“When we attend bilateral talks between the UK government and other countries, UK officials always promote the other London airports and regional airports, but the response is usually the same: foreign governments are generally only interested in Heathrow.
“When foreign governments are unable to access or increase their own airlines’ access to Heathrow, they are understandably reluctant to open up or increase UK carriers’ access to their airports.”
By failing to increase capacity at Heathrow for foreign operators, the Government was making it harder for British airlines to expand operations overseas, Virgin said.
And it added: “We believe the UK needs one internationally competitive hub airport located where people where to fly to and from.
“We supported the proposal for a third runway at Heathrow because it delivered significant extra capacity at an affordable cost, in a convenient location for passengers, within a relatively short timeframe.”
British Airways also warned that it was up to regional airports to win new business on their own – and attacked calls for the Government to intervene to help them.
It said: “There is no evidence that existing government policy is leading to the under-utilisation of regional airports. Any action to increase the utilisation of regional airports would require intervention in the market which would distort competition.
“British Airways believes that any efforts to support the development of regional airports must not extend to distortive and unfair fiscal incentives, such as variable Air Passenger Duty or the subversion of the economic regulation system to deliver government airport policy outcomes.”
And it added: “While regional airports fulfil an important role in the UK aviation economy, British Airways does not believe that regional airports can ever be an alternative to provision of effective hub airport capacity serving London and the South East.
“Anecdotal evidence from international air service agreement negotiations in recent years suggest that many foreign airlines have no interest in accessing regional airports as an alternative to access to Heathrow.”
Birmingham Airport did however enjoy the support of Birmingham Chamber of Commerce, which has sent its own submission to the inquiry.
The chamber said: “A regional rate of air passenger duty or equivalent taxation should be introduced whereby the Government would have some mechanism to encourage airlines to operate outside of the South East.”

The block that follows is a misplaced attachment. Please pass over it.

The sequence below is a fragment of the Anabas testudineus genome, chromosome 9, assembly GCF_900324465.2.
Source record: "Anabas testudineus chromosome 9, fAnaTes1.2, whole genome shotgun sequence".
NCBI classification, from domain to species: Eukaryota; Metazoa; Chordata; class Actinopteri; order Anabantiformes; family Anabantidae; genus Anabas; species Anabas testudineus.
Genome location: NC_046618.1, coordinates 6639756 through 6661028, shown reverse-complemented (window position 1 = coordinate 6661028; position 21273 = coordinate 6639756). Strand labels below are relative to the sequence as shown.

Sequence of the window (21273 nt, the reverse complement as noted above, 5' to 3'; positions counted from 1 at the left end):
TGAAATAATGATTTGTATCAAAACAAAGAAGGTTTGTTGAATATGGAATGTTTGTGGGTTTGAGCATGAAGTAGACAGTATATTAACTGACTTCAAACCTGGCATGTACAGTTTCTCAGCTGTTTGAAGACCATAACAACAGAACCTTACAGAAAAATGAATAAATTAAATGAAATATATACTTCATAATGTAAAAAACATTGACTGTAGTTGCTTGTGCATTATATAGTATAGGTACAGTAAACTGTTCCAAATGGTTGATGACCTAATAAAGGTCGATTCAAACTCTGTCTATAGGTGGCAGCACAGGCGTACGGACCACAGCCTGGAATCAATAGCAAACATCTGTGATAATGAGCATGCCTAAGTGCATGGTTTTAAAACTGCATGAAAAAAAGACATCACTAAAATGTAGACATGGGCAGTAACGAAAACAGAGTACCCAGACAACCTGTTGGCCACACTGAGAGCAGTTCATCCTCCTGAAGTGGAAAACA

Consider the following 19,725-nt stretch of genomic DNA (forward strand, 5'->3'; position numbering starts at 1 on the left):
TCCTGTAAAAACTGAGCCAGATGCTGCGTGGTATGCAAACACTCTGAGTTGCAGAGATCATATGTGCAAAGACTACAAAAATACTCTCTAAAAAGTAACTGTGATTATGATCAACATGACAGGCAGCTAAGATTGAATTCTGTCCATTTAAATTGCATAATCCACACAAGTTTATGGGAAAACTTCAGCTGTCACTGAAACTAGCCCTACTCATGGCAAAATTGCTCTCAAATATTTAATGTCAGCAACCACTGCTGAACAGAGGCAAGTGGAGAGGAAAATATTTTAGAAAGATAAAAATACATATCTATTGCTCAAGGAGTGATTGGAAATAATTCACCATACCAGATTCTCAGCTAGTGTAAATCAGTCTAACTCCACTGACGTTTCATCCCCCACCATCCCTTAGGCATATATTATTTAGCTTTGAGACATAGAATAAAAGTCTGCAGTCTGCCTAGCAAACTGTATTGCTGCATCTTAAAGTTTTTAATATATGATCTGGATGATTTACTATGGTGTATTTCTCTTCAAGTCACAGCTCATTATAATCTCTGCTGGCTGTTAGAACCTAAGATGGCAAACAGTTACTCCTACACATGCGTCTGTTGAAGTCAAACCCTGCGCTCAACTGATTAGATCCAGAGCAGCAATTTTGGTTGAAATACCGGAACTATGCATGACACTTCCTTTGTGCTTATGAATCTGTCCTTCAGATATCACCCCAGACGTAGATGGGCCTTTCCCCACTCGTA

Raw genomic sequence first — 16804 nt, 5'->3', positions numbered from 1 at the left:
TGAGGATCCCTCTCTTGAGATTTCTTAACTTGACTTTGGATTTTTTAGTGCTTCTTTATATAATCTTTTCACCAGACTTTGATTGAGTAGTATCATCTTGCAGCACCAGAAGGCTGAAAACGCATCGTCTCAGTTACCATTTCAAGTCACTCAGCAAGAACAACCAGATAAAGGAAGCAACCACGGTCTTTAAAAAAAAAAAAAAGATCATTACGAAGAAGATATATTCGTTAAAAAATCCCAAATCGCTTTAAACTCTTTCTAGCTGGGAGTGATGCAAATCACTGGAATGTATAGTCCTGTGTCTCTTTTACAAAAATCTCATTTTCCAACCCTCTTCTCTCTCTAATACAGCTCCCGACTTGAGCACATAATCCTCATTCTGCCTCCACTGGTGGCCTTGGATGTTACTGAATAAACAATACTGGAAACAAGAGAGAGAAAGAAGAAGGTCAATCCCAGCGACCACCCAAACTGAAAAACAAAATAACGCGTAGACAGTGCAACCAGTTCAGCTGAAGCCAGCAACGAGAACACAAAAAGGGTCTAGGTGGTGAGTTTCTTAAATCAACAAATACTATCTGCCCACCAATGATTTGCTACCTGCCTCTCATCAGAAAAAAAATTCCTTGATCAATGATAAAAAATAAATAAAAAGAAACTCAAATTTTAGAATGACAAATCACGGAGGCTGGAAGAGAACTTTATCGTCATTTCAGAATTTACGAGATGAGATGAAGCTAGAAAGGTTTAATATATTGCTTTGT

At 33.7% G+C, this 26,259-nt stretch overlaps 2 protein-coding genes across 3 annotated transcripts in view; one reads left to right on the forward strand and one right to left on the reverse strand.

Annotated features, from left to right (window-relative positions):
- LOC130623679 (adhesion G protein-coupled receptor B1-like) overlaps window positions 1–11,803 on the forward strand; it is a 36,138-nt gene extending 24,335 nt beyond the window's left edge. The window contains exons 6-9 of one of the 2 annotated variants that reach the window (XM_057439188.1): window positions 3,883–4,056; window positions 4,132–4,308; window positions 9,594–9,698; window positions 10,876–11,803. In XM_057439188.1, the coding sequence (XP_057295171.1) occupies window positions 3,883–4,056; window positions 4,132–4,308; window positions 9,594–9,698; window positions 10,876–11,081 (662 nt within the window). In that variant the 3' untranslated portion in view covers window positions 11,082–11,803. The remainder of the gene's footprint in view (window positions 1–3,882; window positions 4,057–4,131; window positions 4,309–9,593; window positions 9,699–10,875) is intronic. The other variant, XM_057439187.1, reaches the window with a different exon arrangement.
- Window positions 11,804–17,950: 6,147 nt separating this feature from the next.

See also earlier news items on expansion of Birmingham airport:
Midlands MPs and business people say a 2nd runway at Birmingham would boost regional growth
August 30, 2012 A letter in the Telegraph, signed by 35 MPs and 41 business people from the Midlands area, backs the expansion of Birmingham airport. The letter says the Midlands needs global air links to emerging markets, rather than just having the national hub airport in the south of England. They say airports in the great industrial cities in the Midlands, such as Birmingham, have huge spare capacity. They also talk of Birmingham having a second runway, and with that its capacity could rise from the current 8.6 million passengers annually (in 2011) up to 50 million. They are calling on the Government to support expansion of Birmingham’s airport to maximise regional growth. Back in September 2007 the airport abandonned plans for a 2nd runway, saying it was not needed and there would be enough capacity for up to 27 million passengers per year up to 2030. Click here to view full story…
Birmingham airport promoters boosted by Lib Dem enthusiasm for regional hub airports
August 25, 2012 Those lobbying for Birmingham Airport to expand to become a regional hub are expecting their campaign will get a major boost when Liberal Democrats urge the Government to block new runways at Heathrow – and expand regional hubs instead at their autumn party conference in September. A motion by Julian Huppert calls for UK aviation to be based on accessibility from north and south; moving non-hub flights away from Heathrow, and making best use of existing airport capacity with improved transport links to Gatwick, Stansted, Luton,Manchester, Birmingham and Edinburgh. Click here to view full story…
Vince Cable backs Birmingham, while Boris pushes for Stansted expansion (and the estuary)